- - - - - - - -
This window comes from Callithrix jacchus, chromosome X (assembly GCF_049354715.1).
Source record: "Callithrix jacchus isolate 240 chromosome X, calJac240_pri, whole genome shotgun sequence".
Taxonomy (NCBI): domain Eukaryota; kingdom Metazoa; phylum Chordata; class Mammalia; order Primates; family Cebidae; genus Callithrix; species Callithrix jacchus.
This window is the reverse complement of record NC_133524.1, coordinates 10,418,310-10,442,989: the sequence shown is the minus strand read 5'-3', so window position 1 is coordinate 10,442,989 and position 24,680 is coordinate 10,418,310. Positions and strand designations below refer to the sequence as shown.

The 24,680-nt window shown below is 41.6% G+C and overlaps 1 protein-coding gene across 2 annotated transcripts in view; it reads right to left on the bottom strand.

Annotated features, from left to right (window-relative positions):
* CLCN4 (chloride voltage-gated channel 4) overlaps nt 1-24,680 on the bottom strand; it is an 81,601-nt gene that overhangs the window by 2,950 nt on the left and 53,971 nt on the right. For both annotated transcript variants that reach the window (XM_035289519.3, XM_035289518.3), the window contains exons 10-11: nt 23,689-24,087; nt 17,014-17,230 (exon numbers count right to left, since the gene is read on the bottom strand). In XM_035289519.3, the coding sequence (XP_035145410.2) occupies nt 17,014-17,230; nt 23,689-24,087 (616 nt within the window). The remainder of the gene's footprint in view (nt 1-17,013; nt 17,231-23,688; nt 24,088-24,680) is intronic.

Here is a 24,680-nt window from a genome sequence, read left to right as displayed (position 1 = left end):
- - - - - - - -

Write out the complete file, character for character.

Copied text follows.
This window comes from Callithrix jacchus, chromosome X (assembly GCF_049354715.1).
Source record: "Callithrix jacchus isolate 240 chromosome X, calJac240_pri, whole genome shotgun sequence".
Taxonomy (NCBI): domain Eukaryota; kingdom Metazoa; phylum Chordata; class Mammalia; order Primates; family Cebidae; genus Callithrix; species Callithrix jacchus.
This window is the reverse complement of record NC_133524.1, coordinates 10,418,310-10,442,989: the sequence shown is the minus strand read 5'-3', so window position 1 is coordinate 10,442,989 and position 24,680 is coordinate 10,418,310. Positions and strand designations below refer to the sequence as shown.

The 24,680-nt window shown below is 41.6% G+C and overlaps 1 protein-coding gene across 2 annotated transcripts in view; it reads right to left on the bottom strand.

Annotated features, from left to right (window-relative positions):
* CLCN4 (chloride voltage-gated channel 4) overlaps nt 1-24,680 on the bottom strand; it is an 81,601-nt gene that overhangs the window by 2,950 nt on the left and 53,971 nt on the right. For both annotated transcript variants that reach the window (XM_035289519.3, XM_035289518.3), the window contains exons 10-11: nt 23,689-24,087; nt 17,014-17,230 (exon numbers count right to left, since the gene is read on the bottom strand). In XM_035289519.3, the coding sequence (XP_035145410.2) occupies nt 17,014-17,230; nt 23,689-24,087 (616 nt within the window). The remainder of the gene's footprint in view (nt 1-17,013; nt 17,231-23,688; nt 24,088-24,680) is intronic.

Here is a 24,680-nt window from a genome sequence, read left to right as displayed (position 1 = left end):